To better distribute federal dollars, Nebraska conservation folks have identified eight "primary resource concerns" in the state.
"The goal is to align our budget with these eight priorities," says Craig Derickson, state conservationist for the Natural Resources Conservation Service.
The eight concerns are:
- Soil erosion—sheet and rill, ephemeral, wind, organic matter depletion in crops.
- Irrigation—inefficient use of irrigation water for crops.
- Excess nutrients in surface and groundwater from cropland.
- Undesirable plant productivity and plant health.
- Excess pathogens/chemicals from manure, biosolids or compost.
- Excess plant pest pressure, such as insects and invasive plants, in pasture, rangeland and forest areas.
- Habitat degradation in crops, rangeland and pastures.
- Inadequate livestock shelter, such as field and farmstead windbreaks rangeland areas.
The list represents the majority of concerns in Nebraska, according to Brad Soncksen, assistant NRCS director for programs in Nebraska. NRCS will use input from natural resources districts and other local leaders to determine the ranking of the concerns in individual NRDs.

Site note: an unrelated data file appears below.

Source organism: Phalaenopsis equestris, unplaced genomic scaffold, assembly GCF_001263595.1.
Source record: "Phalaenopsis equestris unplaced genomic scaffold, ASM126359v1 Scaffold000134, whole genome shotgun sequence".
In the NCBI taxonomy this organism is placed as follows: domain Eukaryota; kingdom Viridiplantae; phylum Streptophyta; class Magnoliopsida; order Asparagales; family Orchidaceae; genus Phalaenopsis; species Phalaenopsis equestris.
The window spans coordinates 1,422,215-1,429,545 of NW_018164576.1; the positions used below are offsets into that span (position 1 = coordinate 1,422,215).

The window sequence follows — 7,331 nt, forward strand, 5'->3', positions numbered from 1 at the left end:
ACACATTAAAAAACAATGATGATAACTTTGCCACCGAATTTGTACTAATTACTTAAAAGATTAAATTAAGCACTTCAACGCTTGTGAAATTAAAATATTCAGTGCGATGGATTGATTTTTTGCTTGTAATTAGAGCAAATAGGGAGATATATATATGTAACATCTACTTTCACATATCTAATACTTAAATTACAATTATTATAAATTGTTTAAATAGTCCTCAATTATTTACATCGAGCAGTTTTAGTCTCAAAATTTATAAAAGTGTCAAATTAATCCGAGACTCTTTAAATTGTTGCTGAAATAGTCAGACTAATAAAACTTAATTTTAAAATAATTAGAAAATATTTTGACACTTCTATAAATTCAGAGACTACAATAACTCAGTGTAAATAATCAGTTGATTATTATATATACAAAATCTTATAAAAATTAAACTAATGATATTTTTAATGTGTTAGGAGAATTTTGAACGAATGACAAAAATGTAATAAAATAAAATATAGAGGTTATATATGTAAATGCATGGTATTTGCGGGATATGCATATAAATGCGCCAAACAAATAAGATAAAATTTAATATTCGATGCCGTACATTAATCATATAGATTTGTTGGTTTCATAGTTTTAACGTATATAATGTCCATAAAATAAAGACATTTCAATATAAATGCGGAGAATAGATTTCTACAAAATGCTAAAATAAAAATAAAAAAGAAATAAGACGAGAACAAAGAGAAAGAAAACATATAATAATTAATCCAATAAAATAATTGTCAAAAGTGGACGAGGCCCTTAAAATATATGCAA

Derickson says the NRCS in Nebraska, beginning in 2013, will distribute the payment program funds it receives based on the concerns in the list.
The listing stems from a revised state funding allocation process outlined by Dave White, chief of the NRCS in Washington, D.C. "In the past, we waited for funds to be allocated via a "wait-and-see" approach," Derickson says. "Our chief (White) has turned that around to a process that is more fitting for a planning agency. NRCS will use a new budget allocation process that is based, in part, on our state resource assessment. The goal is to better align NRCS program resources with actual needs and opportunities in the field offices to address state-identified priority resource concerns."
Nebraska was ahead of the curve in coming up with its top concerns. "We were fortunate to have already completed the Nebraska Resources Assessment that listed the state's resource concerns," Derickson says.